• A branded publication
  • Multiple branded publications and content properties

A branded publication is simply a cohesive collection of editorial content from a brand. It doesn’t have to be packaged for an exclusive print magazine like Airbnb’s Pineapple and United Airline’s Rhapsody; it can exist solely online like Reddit’s Upvoted, and Birchbox’s The Magazine; or it can be a blend of the two, like Red Bull’s The Red Bulletin. These publications represent a subsidiary of a larger brand, but stand on their own editorial merit and integrity.

Some brands even have multiple branded publications. Adobe owns Behance, which is responsible for the creative professional blog 99u; Adobe also has blogs across verticals. Contently has The Content Strategist and The Freelancer. Naming and branding these publications can help a brand create tons of content with different editorial, voices, and identities, all while being under the umbrella of a different brand.

If your brand is looking to create a hub of content, branding your blog(s) can go a long way—as long as you know why your brand’s blog is expanding.

If branding your blog aligns with your content marketing goals, go for it. If you are to name your blog, you’ll often have to brand your blog as well for consistency. You may need to redesign your blog’s site, your editorial voice, and even your blog’s identity. But remember that choosing a name for your blog is like choosing a name for your child; it needs to represent who you are and who your child will be. Substitute “you” for “brand” and “child” for “blog” and you get the idea.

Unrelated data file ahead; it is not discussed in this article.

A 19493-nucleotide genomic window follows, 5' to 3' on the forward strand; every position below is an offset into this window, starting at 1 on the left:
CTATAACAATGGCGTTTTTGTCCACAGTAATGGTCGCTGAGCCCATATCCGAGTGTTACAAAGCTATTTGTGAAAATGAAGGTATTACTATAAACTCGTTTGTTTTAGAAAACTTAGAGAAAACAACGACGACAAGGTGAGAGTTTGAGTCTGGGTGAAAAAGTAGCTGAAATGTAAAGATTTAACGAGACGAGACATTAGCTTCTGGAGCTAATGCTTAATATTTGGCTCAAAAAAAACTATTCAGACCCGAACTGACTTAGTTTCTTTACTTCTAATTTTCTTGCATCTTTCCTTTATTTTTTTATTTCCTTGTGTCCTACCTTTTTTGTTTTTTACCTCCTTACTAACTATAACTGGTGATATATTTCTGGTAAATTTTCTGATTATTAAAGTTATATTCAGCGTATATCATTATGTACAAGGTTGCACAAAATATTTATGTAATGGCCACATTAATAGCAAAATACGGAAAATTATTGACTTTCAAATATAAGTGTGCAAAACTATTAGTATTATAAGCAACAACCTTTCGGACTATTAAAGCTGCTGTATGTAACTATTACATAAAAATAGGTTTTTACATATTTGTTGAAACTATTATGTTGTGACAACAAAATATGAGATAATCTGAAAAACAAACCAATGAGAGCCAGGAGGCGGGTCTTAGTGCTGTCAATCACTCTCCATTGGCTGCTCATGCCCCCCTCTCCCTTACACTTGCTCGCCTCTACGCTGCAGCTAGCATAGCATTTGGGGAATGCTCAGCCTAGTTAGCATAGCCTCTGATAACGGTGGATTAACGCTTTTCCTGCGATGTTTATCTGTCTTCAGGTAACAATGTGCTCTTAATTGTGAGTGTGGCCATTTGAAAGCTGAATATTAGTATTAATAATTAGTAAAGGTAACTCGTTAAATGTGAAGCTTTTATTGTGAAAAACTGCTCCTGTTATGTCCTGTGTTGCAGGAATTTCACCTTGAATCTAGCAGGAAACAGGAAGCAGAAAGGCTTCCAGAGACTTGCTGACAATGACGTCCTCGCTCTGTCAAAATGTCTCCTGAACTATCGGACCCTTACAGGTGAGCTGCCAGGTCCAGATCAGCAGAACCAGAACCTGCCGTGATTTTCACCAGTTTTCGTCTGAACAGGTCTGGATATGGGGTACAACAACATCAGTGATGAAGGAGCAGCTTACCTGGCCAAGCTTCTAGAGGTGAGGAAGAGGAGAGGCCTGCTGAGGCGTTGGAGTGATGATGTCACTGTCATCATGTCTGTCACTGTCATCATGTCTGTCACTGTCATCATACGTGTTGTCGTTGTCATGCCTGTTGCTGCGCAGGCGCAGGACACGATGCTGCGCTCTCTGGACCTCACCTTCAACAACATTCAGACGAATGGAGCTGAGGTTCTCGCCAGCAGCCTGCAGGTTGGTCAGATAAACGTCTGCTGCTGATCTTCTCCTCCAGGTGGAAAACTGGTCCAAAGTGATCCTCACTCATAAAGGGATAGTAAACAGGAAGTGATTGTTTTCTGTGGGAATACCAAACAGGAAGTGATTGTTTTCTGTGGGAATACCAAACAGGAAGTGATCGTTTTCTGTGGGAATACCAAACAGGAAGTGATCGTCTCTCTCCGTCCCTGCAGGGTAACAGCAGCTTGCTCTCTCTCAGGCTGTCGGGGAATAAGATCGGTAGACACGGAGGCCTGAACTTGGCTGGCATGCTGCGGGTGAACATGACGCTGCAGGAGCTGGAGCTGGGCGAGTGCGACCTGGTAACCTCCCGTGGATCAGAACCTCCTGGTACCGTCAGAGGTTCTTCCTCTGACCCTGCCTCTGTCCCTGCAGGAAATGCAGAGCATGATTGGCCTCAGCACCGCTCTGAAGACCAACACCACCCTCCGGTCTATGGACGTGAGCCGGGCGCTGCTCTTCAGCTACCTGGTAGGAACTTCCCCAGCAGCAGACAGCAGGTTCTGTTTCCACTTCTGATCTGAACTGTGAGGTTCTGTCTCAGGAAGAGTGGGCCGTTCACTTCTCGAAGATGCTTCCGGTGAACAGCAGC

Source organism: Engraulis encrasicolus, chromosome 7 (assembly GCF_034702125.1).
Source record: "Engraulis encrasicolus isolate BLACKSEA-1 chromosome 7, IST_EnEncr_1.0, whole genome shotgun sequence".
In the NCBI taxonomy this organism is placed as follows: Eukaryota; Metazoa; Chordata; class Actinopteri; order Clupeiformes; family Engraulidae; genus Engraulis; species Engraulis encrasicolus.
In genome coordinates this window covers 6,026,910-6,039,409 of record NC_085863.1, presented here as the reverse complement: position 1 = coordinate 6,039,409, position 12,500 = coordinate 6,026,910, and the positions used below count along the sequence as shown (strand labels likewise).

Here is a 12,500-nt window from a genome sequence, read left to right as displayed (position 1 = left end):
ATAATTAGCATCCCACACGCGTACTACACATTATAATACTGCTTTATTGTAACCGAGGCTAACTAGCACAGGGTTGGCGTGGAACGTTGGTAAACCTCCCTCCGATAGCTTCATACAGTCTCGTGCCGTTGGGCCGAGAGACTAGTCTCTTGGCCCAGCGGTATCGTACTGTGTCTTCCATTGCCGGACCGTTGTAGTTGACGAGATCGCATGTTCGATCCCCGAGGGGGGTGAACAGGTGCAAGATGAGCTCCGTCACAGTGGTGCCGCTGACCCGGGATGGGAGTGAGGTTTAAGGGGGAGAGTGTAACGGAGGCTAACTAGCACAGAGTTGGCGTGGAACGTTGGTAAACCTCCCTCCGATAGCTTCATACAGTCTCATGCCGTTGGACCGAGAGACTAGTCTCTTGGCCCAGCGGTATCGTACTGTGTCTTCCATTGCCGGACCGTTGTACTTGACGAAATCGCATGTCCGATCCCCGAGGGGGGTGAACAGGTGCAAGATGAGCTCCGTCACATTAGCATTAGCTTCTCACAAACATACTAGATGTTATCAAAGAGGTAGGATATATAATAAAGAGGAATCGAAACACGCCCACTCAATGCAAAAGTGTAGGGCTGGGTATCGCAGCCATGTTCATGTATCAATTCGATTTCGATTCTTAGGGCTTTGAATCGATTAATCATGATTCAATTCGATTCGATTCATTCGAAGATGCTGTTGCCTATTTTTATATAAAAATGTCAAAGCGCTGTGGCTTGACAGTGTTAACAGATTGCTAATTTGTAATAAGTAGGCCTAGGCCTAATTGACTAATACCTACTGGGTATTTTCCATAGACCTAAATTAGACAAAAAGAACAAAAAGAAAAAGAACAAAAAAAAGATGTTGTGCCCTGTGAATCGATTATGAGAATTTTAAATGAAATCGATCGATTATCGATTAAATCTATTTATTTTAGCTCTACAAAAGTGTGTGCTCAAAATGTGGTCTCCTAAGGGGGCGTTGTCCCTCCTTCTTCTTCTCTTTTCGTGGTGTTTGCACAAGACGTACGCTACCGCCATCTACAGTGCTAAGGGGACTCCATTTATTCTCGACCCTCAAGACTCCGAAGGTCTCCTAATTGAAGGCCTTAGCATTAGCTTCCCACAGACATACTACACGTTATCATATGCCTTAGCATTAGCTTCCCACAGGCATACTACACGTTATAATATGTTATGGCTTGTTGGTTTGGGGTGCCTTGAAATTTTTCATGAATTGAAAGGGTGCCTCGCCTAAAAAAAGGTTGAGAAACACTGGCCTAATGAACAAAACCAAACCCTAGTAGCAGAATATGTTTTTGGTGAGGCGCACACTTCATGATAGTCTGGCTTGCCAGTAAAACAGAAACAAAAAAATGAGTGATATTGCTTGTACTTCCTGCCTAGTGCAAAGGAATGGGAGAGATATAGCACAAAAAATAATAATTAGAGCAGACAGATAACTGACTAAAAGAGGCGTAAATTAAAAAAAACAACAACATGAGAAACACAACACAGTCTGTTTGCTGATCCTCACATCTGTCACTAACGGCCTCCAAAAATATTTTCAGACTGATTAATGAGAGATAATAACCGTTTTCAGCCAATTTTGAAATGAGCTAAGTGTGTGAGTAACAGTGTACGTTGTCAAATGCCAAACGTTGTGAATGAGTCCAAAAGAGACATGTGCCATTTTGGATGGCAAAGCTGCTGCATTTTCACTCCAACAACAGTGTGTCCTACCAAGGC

A good branded name for your blog is:

  • Readable
  • Pronounceable
  • Memorable
  • Concise
  • Unique
  • Descriptive
  • Consistent
  • Direct
  • Metaphorical
  • Representative

Need a few examples? Red Bull’s The Red Bulletin does a great job of checking off these boxes while also using some fun word play. Reddit’s Upvoted is a direct line between Reddit’s product and community. Frank & Oak’s magazine Oak Street is representative of their brand (located on Oak Street) and is memorable. Meanwhile, Birchbox’s The Magazine sounds vague, like it can’t stand on its own without Birchbox in the title.

So does your brand’s blog need a name? Answer: that depends on whether you can justify why it does.

7 Digital Publishers Who Have Recommitted to Print Publishing

By Emily E. Steck

In a marketplace where everyone is on every content channel, these digital-first publishers are committing themselves to print to stand out from the pack.

  • POLITICO Magazine

    By Emily E. Steck

    _POLITICO Magazine_ features original online reporting, weekly Friday covers and a bi-monthly print edition that is free to the public with a circulation of approximately 40,000. “If you define your publication by the platform on which you publish, you pretty quickly risk irrelevance,” said Susan Glasser, editor of _POLITICO Magazine_ to [Digiday in 2014.](

  • PORTER Magazine

    By Emily E. Steck

    _Net-A-Porter_'s—world's premier online luxury fashion retailer—print magazine _PORTER Magazine _is an extension of the brand's luxury fashion. Equipped with high fashion editorials, photography and shopping opportunities, the part-magazine, part-catalogue runs thick with an average of 300+ pages. With six annual issues for $25/$35 a year, it's one of the best "steals" for digital-to-print magazine prices.